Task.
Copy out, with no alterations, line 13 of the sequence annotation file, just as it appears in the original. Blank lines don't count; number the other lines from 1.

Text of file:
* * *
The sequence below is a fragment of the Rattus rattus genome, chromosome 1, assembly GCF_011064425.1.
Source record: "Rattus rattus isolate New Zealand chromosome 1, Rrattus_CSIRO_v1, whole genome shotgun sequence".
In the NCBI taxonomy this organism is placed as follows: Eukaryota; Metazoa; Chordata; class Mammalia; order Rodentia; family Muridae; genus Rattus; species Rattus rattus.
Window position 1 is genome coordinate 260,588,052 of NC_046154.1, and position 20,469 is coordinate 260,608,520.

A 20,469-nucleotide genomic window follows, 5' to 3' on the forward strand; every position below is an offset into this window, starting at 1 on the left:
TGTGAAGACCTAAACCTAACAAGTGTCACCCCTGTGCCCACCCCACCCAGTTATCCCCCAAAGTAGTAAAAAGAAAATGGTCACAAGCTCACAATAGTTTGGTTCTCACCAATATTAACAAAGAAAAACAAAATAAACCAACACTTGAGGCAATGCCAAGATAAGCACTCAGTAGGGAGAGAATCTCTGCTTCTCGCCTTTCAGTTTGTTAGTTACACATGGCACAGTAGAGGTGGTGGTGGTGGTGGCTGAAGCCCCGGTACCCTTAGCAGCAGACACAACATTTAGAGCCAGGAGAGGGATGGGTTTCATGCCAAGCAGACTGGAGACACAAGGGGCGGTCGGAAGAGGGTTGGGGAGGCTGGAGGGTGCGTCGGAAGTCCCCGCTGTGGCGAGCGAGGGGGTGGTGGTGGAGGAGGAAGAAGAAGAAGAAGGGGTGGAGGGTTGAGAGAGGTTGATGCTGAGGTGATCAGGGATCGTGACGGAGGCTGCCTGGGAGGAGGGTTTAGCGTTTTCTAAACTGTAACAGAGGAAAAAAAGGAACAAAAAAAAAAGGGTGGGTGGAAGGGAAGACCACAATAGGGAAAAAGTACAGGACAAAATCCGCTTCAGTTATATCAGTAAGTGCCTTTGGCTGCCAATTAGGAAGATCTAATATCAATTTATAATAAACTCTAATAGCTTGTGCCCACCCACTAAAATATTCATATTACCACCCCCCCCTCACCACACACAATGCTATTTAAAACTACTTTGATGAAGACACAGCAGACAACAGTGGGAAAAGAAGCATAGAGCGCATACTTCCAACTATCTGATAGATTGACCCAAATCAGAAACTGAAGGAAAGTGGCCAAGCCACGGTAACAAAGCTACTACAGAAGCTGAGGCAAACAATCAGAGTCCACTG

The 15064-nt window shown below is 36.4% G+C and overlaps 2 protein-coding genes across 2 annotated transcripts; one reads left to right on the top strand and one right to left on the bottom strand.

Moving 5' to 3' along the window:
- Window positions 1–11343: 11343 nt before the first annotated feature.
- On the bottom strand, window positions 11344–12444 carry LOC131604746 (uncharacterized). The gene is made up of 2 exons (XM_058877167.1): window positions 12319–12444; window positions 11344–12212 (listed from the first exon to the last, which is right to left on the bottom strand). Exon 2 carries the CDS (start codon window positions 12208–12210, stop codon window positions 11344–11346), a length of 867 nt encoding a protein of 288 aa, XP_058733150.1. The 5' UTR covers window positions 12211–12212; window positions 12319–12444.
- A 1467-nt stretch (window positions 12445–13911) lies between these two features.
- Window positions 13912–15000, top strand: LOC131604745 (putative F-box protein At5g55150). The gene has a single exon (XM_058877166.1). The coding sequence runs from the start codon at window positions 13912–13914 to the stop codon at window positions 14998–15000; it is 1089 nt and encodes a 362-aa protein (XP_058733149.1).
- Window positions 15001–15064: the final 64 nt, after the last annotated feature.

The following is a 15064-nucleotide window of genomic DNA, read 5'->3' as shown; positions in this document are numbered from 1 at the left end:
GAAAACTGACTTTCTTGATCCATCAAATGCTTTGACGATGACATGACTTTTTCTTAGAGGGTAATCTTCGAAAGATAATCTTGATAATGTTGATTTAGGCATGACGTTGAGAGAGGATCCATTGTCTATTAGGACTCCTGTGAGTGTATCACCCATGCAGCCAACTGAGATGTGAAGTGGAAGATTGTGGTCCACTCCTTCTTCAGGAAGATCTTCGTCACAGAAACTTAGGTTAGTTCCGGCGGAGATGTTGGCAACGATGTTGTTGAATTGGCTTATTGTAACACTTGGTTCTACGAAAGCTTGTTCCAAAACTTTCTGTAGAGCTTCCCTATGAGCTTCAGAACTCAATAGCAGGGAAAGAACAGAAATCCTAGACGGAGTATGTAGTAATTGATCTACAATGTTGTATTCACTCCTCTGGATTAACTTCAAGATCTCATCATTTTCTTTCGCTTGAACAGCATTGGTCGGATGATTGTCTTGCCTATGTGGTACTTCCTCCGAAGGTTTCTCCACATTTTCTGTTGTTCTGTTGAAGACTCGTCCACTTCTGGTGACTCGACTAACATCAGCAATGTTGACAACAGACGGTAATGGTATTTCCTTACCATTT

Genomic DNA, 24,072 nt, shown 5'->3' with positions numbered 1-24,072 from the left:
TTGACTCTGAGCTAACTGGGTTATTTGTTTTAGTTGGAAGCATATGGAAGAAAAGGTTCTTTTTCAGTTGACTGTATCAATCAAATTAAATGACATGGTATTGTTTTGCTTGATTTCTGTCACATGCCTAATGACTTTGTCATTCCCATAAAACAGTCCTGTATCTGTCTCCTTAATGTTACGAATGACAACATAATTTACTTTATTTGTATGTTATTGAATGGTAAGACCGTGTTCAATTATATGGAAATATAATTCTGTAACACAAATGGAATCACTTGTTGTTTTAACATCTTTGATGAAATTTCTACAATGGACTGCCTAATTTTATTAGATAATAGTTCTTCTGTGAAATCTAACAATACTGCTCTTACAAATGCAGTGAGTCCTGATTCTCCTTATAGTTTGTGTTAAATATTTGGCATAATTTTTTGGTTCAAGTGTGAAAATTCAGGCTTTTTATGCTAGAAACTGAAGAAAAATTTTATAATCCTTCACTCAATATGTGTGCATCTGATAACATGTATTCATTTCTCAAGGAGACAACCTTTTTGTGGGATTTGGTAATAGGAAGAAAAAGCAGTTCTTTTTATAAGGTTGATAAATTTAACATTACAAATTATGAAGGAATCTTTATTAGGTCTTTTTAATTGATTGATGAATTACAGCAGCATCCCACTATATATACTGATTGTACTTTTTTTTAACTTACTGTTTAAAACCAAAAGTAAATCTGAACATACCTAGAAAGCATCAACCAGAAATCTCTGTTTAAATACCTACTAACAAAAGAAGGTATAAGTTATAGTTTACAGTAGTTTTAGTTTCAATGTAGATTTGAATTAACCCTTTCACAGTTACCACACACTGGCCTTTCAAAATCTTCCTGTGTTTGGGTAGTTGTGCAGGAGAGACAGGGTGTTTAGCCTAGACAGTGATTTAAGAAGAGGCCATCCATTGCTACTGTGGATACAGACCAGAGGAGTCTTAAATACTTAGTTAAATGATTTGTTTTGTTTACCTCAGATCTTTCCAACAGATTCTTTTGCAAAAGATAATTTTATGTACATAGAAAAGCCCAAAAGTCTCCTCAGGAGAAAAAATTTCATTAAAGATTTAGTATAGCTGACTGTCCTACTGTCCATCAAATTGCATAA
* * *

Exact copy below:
- Window positions 15001–15064: the final 64 nt, after the last annotated feature.